Security at the 'El Chapo' trial is so strict that sketch artists can't draw this witness's face

The sketch of  a key witness in the trial of alleged drug kingpin Joaquin "El Chapo" Guzman.

(CNN)Courtroom sketch artists at the trial of alleged drug kingpin Joaquin "El Chapo" Guzman were barred from drawing the facial features or distinguishing hairstyle of a key witness on Monday.

In addition, the artists were required to show the sketches to government prosecutors for approval before they could be distributed, the judge in the federal trial said.
And in a related move, prosecutors asked the judge to impose sanctions on defense counsel because Guzman's wife used a cell phone in the courthouse, according to a court filing.
    The incidents show the intense security measures at play in the case and provide glimpses into the lengths to which the government is going to provide security for witnesses in Guzman's high-profile trial.
    Guzman faces charges of international drug trafficking and conspiracy to murder rivals, and he has pleaded not guilty.
    The security limitations were made clear as part of the testimony from Miguel Angel Martinez, a cooperating witness who worked for El Chapo in the Sinaloa cartel between 1986 and 1998. Martinez testified on Monday and Tuesday about his experience working with Guzman as they moved drugs into the US by airplane, tunnel, and truck.
    The resulting sketch from artist Christine Cornell shows a witness on the stand with a blurred face and a bald head, as Guzman looks on.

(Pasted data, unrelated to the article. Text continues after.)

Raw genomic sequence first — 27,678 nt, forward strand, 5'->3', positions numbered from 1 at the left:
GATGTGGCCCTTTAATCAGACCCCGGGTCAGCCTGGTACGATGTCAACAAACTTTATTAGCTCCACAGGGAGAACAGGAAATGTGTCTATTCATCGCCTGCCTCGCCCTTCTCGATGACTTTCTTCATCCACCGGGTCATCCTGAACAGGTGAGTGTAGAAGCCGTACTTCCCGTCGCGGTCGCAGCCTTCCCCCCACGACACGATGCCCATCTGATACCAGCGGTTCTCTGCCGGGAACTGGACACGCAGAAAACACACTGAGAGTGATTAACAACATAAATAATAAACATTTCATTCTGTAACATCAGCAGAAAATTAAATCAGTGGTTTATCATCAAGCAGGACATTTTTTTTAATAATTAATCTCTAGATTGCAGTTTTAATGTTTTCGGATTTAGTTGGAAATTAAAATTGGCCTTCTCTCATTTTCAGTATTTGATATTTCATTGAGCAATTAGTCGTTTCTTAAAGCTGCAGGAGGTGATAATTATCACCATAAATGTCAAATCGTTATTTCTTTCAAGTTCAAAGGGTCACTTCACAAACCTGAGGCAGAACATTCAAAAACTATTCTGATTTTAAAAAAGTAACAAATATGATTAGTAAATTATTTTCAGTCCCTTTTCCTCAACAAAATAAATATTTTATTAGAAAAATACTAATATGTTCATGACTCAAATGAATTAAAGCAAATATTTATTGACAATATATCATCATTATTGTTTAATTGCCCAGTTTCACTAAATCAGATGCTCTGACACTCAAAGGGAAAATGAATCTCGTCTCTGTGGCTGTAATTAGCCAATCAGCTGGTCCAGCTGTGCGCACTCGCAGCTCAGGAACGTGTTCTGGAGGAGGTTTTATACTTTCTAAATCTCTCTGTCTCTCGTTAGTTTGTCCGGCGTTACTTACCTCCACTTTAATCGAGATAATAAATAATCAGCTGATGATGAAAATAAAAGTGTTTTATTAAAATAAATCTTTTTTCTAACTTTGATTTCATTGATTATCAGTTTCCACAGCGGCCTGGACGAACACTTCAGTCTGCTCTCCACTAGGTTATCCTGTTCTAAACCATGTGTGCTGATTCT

Guzman's trial, which could last four months, began two weeks ago under unprecedented security measures, including armed escorts for the anonymous and partly sequestered jurors.
    Heavily armed federal marshals and officers with bomb-sniffing dogs stood guard outside the courthouse. Those who wished to witness the trial in person had to pass through two separate security screenings -- an X-ray machine and metal detector -- to enter the courthouse, and a similar screening to enter the courtroom.

    Testimony from 'El Gordo'

    Martinez, known by his aliases "El Gordo," "El Compadre," or "El Tololoche," identified Guzman as his boss and said he never took orders from anyone else during his time with the cartel.
    "Él era el jefe," he said, referring to Guzman -- "He was the boss."
    Martinez said he was one of the closest people to Guzman during his time in the cartel. They were associates, friends, and "compadres," and Chapo baptized Martinez's son in 1989. He first met Chapo in late 1986 and last saw him in jail in Mexico in 1994.
    Martinez said he was a pilot for the cartel and was responsible for receiving shipments of drugs from Colombia to Mexico for Chapo, and then those drugs would be sent to the US. He personally flew in planes with drugs coming from Colombia and directed the Colombian pilot to clandestine landing strips that Chapo had in Agua Prieta and Cumpa Sonora, locations near the Arizona border.